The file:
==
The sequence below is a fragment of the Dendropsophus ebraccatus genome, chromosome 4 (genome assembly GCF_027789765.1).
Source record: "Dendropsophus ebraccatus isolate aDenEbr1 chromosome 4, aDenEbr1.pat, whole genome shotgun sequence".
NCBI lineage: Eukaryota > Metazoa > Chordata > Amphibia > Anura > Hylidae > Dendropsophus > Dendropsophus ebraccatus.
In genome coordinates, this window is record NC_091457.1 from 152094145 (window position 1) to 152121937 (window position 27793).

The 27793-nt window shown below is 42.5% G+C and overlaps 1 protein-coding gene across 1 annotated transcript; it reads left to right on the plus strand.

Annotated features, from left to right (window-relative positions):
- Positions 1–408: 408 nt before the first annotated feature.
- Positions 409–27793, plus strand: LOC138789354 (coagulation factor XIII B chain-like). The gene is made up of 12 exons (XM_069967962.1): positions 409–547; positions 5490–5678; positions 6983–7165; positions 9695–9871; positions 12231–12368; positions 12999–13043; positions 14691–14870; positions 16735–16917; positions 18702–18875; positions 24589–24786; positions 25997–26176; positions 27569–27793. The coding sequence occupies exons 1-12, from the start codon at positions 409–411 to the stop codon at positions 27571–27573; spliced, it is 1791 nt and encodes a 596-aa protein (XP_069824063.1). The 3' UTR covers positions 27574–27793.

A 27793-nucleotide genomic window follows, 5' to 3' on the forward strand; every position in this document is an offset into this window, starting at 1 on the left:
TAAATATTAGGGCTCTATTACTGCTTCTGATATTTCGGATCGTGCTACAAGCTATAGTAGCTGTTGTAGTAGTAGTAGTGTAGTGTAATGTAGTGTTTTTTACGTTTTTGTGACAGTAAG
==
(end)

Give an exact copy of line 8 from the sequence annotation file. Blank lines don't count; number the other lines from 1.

- Positions 409–27793, plus strand: LOC138789354 (coagulation factor XIII B chain-like). The gene is made up of 12 exons (XM_069967962.1): positions 409–547; positions 5490–5678; positions 6983–7165; positions 9695–9871; positions 12231–12368; positions 12999–13043; positions 14691–14870; positions 16735–16917; positions 18702–18875; positions 24589–24786; positions 25997–26176; positions 27569–27793. The coding sequence occupies exons 1-12, from the start codon at positions 409–411 to the stop codon at positions 27571–27573; spliced, it is 1791 nt and encodes a 596-aa protein (XP_069824063.1). The 3' UTR covers positions 27574–27793.